Over the next few years, three million local trees–from fig to mahogany–will be planted in Uganda, benefitting people, the planet, and our closest wildlife relatives, chimpanzees.
Earlier this year, the reforestation non-profit One Tree Planted and the Jane Goodall Institute announced they’re working together on a “Wildlife Habitat & Corridor Restoration Project” in Uganda.
As part of the effort, from 2020-2023 millions of native trees will be planted in western Uganda, supporting long-term and large-scale restoration of the Albertine Rift.
The Albertine Rift landscape is a diverse, globally recognized ecosystem which is crucial to many species and is a prominent habitat for endangered chimpanzees.
It also houses over 50% of birds, 39% of mammals, 19% of amphibians, and 14% of reptiles and plants of mainland Africa.
The aim is restore and manage these vital wildlife communities, ultimately providing significant ecological, socio-economic, and cultural benefits to the people of the area, too.
According to a release, Uganda’s forests have face a multitude of threats, including large and small-scale agriculture, logging, and fire.
“We need to protect the existing forests,” Dr. Jane Goodall. “We need to try and restore the forest and the land around the forest that has not been degraded for too long, where the seeds and roots in the ground can sprout up and once again reclaim that land and make it an amazing forest ecosystem.”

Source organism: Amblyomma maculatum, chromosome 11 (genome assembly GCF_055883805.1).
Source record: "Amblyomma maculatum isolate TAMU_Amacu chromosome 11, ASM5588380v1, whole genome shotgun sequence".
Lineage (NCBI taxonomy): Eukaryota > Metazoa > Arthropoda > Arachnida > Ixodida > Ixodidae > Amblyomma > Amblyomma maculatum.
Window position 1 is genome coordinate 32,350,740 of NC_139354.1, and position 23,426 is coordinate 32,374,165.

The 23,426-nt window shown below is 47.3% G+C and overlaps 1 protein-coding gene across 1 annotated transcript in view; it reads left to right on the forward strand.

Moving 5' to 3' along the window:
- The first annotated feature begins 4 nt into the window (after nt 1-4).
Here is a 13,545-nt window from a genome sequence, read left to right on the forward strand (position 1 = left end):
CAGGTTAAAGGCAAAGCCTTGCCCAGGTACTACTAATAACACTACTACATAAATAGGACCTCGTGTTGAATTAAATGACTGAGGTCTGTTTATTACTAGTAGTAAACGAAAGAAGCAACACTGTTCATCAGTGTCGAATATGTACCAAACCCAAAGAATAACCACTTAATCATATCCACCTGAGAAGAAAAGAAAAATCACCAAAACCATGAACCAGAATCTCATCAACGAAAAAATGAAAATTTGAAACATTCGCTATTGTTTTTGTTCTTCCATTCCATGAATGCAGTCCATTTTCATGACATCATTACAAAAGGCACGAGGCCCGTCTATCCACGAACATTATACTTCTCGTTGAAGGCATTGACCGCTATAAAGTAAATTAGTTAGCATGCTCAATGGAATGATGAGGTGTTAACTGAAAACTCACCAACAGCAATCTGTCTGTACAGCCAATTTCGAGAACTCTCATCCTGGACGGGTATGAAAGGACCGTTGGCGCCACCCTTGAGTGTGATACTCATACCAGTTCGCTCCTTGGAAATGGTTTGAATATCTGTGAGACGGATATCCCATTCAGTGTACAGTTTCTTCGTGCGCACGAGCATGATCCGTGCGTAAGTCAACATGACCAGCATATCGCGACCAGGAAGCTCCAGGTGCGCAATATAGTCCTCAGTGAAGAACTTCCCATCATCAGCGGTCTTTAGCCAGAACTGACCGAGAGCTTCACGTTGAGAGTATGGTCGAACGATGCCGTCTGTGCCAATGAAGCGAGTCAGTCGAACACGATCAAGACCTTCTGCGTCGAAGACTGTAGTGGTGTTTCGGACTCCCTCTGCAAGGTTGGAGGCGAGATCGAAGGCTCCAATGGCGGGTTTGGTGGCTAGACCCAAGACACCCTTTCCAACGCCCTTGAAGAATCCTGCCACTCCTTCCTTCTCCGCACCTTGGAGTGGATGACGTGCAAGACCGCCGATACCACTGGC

That’s why, over the next few years, a total of three million seedlings will be planted (with an at least 60% estimate survival rate), 700 households will be trained and supported to apply sustainable agroforestry practices on their land, and each village in the project area will have at least one trained individual on forest monitoring.
Both non-profits recognize that critical in achieving lasting conservation outcomes is the need to balance conservation objectives and socio-economic needs.
Accordingly, this project will continue to support over 3,500 households in sustainable livelihoods through smoke-free and more efficient wood-burning stoves, improved agricultural practices, establishing community-managed enterprises and microcredit programs, and sustainable production techniques that increase incomes while protecting forests.
Collaborative Forest Management (CFM) groups will also be established in order to monitor forests and will protect watersheds to improve groundwater recharge that feed wells and streams for wildlife and people alike.